What Does ‘Disaster Plan’ Really Mean?

It’s strange that when you watch the news each night there seems to be all sorts of disasters affecting various parts of the world: from earthquakes to fires, to floods and volcanic eruptions, to snowstorms and tsunamis; all of these having great impact upon people and corporations.  Yet, what’s not often televised are the technology disasters.  Oh, you’ll hear about the issues that corporations have with the ABM running down or something else happening but no one calls it a disaster.  It’s kind of odd if you ask me. 

If what the news tells us is true, a disaster is more than just an Information Technology breakdown; it’s a natural disaster as well.  Let’s face it, a technology disaster is a man-made disaster; Mother Nature didn’t create technology, the Human race did.  Of course, it’s well known that Mother Nature can perform some natural act on a whim, which will cause impacts and problems to technology.  Think of strong rainstorms and flooding. 

            Still, why then do we continually say that a disaster is a situation that’s IT specific?  Obviously, it’s not.  A disaster is more than just a server breaking down or losing a connection to another site.  A loss of technology can be a result of a disaster – storms, floods, fires etc – but it doesn’t necessarily have to be technology specific for there to be a disaster. 

            Now, with the dependency on technology in today’s world, it can be understood that loosing technology can be a disaster for an organization and that to continue operations they must restore and recover systems ASAP, or else they may lose customers, orders and possibly in the end, go out of business. 

            Why do we call the plans for technology situations (scenarios) Disaster Planning?  I guess is comes from the 60’s when IT professionals at the time developed ‘disaster plans’ to deal with large corporate mainframes to ensure they were available at all times or that they can be restored and recovered if a disaster occurred.  They called it their ‘disaster plan.’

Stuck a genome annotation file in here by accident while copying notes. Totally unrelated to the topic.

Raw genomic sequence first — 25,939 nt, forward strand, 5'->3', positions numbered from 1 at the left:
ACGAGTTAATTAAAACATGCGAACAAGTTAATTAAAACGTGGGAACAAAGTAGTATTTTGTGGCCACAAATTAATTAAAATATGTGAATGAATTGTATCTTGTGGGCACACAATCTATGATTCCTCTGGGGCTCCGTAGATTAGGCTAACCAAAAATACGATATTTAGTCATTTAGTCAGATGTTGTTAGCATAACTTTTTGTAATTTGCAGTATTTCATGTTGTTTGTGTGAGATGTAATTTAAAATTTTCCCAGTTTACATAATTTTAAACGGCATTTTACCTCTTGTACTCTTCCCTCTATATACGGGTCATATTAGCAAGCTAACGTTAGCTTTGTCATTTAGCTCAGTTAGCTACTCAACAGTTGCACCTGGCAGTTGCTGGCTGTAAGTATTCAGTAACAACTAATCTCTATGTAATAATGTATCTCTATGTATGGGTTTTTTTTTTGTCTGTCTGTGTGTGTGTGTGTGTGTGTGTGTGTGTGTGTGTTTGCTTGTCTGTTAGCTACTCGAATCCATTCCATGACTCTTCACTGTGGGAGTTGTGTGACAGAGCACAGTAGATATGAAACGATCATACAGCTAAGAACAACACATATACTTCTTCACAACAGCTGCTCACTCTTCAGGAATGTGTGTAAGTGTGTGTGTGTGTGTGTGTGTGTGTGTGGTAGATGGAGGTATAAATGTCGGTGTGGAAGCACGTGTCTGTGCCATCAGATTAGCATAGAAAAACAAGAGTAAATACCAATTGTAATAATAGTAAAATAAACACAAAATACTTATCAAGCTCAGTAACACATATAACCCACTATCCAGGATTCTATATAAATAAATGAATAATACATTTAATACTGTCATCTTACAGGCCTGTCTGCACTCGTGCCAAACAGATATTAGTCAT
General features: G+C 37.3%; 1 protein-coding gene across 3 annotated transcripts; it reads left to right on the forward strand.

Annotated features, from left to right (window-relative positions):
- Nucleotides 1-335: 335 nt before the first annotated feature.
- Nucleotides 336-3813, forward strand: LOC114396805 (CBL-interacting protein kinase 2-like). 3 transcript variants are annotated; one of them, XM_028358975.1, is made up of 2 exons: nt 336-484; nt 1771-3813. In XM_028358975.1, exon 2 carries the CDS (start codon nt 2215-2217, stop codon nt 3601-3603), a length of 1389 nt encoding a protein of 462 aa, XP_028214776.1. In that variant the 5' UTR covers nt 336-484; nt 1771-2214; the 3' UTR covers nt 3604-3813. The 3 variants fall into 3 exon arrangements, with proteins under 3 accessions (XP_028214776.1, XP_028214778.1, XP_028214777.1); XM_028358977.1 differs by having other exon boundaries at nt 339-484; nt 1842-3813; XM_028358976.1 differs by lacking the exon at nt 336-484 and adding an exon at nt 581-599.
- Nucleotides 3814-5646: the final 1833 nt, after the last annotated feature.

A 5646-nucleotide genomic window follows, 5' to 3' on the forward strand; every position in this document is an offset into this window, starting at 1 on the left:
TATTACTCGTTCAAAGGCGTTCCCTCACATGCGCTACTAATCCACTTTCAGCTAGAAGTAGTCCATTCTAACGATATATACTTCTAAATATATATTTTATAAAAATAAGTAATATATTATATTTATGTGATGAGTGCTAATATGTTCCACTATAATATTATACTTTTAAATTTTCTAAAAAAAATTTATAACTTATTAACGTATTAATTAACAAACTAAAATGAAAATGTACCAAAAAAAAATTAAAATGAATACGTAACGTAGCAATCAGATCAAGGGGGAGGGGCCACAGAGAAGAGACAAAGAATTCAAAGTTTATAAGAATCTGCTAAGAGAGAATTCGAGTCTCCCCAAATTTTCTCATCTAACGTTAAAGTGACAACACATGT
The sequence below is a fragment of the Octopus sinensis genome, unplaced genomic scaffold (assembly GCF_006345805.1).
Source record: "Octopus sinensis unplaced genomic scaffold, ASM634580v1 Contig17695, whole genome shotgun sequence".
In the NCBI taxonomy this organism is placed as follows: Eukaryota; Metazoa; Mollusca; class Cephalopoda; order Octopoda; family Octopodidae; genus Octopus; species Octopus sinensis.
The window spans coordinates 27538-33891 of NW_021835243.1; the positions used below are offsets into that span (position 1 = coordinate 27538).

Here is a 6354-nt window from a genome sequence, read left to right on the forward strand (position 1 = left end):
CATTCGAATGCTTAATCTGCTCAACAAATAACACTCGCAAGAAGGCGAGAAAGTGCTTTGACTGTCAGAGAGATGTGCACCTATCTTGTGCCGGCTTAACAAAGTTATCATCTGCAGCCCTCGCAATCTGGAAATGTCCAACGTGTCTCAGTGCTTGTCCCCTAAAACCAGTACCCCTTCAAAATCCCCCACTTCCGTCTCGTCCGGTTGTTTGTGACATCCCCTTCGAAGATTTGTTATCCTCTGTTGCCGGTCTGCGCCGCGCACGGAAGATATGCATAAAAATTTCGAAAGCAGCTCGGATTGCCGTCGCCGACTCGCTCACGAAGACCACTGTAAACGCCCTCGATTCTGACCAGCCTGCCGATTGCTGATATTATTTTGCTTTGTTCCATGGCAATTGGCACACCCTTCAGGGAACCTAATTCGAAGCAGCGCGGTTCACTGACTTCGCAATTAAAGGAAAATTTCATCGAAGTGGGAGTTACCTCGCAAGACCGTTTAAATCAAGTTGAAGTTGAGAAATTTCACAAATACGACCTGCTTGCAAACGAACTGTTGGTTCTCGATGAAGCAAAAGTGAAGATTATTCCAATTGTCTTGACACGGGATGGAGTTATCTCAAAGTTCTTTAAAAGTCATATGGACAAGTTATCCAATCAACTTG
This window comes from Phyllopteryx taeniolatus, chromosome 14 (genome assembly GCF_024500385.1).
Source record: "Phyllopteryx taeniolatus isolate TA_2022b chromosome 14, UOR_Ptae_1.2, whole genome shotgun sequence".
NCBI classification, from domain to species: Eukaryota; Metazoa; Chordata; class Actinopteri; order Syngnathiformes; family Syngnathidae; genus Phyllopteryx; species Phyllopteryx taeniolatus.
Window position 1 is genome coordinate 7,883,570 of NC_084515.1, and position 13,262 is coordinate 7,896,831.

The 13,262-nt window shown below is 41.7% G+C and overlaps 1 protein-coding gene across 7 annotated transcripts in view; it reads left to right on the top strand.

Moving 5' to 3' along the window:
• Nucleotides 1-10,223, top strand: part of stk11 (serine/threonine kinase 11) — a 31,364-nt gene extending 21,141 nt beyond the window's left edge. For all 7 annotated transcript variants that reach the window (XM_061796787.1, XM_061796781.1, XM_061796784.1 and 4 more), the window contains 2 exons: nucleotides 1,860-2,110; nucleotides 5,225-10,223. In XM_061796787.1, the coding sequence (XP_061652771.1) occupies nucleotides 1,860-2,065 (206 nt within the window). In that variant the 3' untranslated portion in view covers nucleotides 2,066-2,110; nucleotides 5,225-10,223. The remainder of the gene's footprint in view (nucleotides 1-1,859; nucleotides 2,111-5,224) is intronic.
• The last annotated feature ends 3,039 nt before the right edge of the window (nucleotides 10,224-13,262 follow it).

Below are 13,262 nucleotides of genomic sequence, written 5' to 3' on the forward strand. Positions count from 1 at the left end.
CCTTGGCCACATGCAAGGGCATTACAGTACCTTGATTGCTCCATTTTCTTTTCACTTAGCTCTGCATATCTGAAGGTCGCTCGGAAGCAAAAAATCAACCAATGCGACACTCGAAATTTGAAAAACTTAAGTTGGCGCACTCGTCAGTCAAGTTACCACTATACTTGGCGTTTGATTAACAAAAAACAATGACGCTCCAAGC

We’ve come a long way since then.  We don’t see a disaster as just a technology situation – it’s more than that.  The entire professional has grown beyond just IT recovery and now incorporates so much more.  The term disaster plan should encompass all the actions needed to prepare for and respond to any disaster situation – not just IT.  With the maturity level of Business Continuity Management (BCM) gaining momentum over the years – most notably in North America since 9/11 – a disaster plan can’t be solely based on IT.  It’s an outdated term that should not be used to address an all encompassing program. 

            If you want to have a plan solely focused on technology recovery then call it a Technology Recovery Plan (TRP).  We need to move beyond that thinking and have technology plans part of an overall methodology or program title, such as BCM.  It’s no wonder we have problems trying to explain to others what we do and get people within organization to understand what it is we’re doing for the organization. 

We have soooo many terms: COOP, BCP, BCP, ERT, BCM, DRP, TRP, CMT….  Well, I’ll just stop there as I’m getting tired.  I’m still not sure why we use this term.  Do we use it to help others or us?  What does it really mean?

If a disaster is more than just technology, then what is a disaster plan today and why are we still tying it to IT?

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The new book by StoneRoad founder, A.Alex Fullick, MBCI, CBCP, CBRA, ITILv3, “Heads in the Sand: What Stops Corporations From Seeing Business Continuity as a Social Responsibility.”  Available at www.stone-road.com **

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